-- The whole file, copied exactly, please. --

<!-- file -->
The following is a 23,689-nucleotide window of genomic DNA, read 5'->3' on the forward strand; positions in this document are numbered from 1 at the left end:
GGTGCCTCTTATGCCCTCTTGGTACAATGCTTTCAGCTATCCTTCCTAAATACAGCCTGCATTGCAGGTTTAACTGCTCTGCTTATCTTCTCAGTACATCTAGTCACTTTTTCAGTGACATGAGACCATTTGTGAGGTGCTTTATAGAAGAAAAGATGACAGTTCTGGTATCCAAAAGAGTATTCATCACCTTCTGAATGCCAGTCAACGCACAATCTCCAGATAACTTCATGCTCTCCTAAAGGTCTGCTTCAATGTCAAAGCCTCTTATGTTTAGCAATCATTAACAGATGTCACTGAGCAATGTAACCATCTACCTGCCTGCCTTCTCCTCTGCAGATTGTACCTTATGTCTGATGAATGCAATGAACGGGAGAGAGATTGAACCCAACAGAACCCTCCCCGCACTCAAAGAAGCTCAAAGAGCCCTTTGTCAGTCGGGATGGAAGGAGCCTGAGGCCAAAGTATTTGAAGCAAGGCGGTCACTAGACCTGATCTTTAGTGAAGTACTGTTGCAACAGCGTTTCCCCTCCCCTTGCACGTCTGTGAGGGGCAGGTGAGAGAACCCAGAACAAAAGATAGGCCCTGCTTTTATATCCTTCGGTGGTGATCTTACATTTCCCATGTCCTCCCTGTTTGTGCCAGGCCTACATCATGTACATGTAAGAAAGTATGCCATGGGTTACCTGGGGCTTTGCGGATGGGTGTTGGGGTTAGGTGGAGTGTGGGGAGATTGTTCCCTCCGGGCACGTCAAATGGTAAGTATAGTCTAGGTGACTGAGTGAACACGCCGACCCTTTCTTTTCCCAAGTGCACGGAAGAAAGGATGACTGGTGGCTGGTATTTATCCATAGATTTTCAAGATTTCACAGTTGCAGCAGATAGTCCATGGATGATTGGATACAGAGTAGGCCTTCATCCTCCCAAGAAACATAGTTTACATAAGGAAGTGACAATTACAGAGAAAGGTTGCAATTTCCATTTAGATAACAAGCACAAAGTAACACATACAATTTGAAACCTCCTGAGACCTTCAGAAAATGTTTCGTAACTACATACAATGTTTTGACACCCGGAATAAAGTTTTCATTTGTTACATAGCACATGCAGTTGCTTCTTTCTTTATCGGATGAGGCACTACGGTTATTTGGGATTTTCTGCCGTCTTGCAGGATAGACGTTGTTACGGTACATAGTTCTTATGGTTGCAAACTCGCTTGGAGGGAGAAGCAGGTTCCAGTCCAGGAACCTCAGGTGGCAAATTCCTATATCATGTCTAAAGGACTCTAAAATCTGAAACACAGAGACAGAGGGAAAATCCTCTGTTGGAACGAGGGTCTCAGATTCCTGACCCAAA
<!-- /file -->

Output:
The following is a 23,689-nucleotide window of genomic DNA, read 5'->3' on the forward strand; positions in this document are numbered from 1 at the left end:
GGTGCCTCTTATGCCCTCTTGGTACAATGCTTTCAGCTATCCTTCCTAAATACAGCCTGCATTGCAGGTTTAACTGCTCTGCTTATCTTCTCAGTACATCTAGTCACTTTTTCAGTGACATGAGACCATTTGTGAGGTGCTTTATAGAAGAAAAGATGACAGTTCTGGTATCCAAAAGAGTATTCATCACCTTCTGAATGCCAGTCAACGCACAATCTCCAGATAACTTCATGCTCTCCTAAAGGTCTGCTTCAATGTCAAAGCCTCTTATGTTTAGCAATCATTAACAGATGTCACTGAGCAATGTAACCATCTACCTGCCTGCCTTCTCCTCTGCAGATTGTACCTTATGTCTGATGAATGCAATGAACGGGAGAGAGATTGAACCCAACAGAACCCTCCCCGCACTCAAAGAAGCTCAAAGAGCCCTTTGTCAGTCGGGATGGAAGGAGCCTGAGGCCAAAGTATTTGAAGCAAGGCGGTCACTAGACCTGATCTTTAGTGAAGTACTGTTGCAACAGCGTTTCCCCTCCCCTTGCACGTCTGTGAGGGGCAGGTGAGAGAACCCAGAACAAAAGATAGGCCCTGCTTTTATATCCTTCGGTGGTGATCTTACATTTCCCATGTCCTCCCTGTTTGTGCCAGGCCTACATCATGTACATGTAAGAAAGTATGCCATGGGTTACCTGGGGCTTTGCGGATGGGTGTTGGGGTTAGGTGGAGTGTGGGGAGATTGTTCCCTCCGGGCACGTCAAATGGTAAGTATAGTCTAGGTGACTGAGTGAACACGCCGACCCTTTCTTTTCCCAAGTGCACGGAAGAAAGGATGACTGGTGGCTGGTATTTATCCATAGATTTTCAAGATTTCACAGTTGCAGCAGATAGTCCATGGATGATTGGATACAGAGTAGGCCTTCATCCTCCCAAGAAACATAGTTTACATAAGGAAGTGACAATTACAGAGAAAGGTTGCAATTTCCATTTAGATAACAAGCACAAAGTAACACATACAATTTGAAACCTCCTGAGACCTTCAGAAAATGTTTCGTAACTACATACAATGTTTTGACACCCGGAATAAAGTTTTCATTTGTTACATAGCACATGCAGTTGCTTCTTTCTTTATCGGATGAGGCACTACGGTTATTTGGGATTTTCTGCCGTCTTGCAGGATAGACGTTGTTACGGTACATAGTTCTTATGGTTGCAAACTCGCTTGGAGGGAGAAGCAGGTTCCAGTCCAGGAACCTCAGGTGGCAAATTCCTATATCATGTCTAAAGGACTCTAAAATCTGAAACACAGAGACAGAGGGAAAATCCTCTGTTGGAACGAGGGTCTCAGATTCCTGACCCAAA